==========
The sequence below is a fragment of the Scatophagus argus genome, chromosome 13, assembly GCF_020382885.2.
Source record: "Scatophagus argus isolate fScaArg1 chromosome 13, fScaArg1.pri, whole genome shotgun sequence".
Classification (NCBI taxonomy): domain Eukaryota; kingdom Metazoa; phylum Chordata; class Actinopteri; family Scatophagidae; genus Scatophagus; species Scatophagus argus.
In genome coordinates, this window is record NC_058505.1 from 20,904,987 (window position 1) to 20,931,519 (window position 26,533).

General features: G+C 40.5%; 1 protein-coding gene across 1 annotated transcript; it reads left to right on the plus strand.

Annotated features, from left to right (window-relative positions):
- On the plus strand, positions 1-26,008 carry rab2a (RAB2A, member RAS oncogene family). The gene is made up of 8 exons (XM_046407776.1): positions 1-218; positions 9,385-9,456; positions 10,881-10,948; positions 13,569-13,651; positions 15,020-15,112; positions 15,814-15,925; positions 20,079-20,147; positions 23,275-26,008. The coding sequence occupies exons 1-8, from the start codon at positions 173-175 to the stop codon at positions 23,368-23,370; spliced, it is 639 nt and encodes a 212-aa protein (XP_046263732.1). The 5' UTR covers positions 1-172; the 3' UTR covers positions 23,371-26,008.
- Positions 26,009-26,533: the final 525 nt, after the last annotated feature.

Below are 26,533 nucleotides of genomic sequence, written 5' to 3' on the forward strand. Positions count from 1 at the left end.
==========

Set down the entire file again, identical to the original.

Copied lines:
The sequence below is a fragment of the Scatophagus argus genome, chromosome 13, assembly GCF_020382885.2.
Source record: "Scatophagus argus isolate fScaArg1 chromosome 13, fScaArg1.pri, whole genome shotgun sequence".
Classification (NCBI taxonomy): domain Eukaryota; kingdom Metazoa; phylum Chordata; class Actinopteri; family Scatophagidae; genus Scatophagus; species Scatophagus argus.
In genome coordinates, this window is record NC_058505.1 from 20,904,987 (window position 1) to 20,931,519 (window position 26,533).

General features: G+C 40.5%; 1 protein-coding gene across 1 annotated transcript; it reads left to right on the plus strand.

Annotated features, from left to right (window-relative positions):
- On the plus strand, positions 1-26,008 carry rab2a (RAB2A, member RAS oncogene family). The gene is made up of 8 exons (XM_046407776.1): positions 1-218; positions 9,385-9,456; positions 10,881-10,948; positions 13,569-13,651; positions 15,020-15,112; positions 15,814-15,925; positions 20,079-20,147; positions 23,275-26,008. The coding sequence occupies exons 1-8, from the start codon at positions 173-175 to the stop codon at positions 23,368-23,370; spliced, it is 639 nt and encodes a 212-aa protein (XP_046263732.1). The 5' UTR covers positions 1-172; the 3' UTR covers positions 23,371-26,008.
- Positions 26,009-26,533: the final 525 nt, after the last annotated feature.

Below are 26,533 nucleotides of genomic sequence, written 5' to 3' on the forward strand. Positions count from 1 at the left end.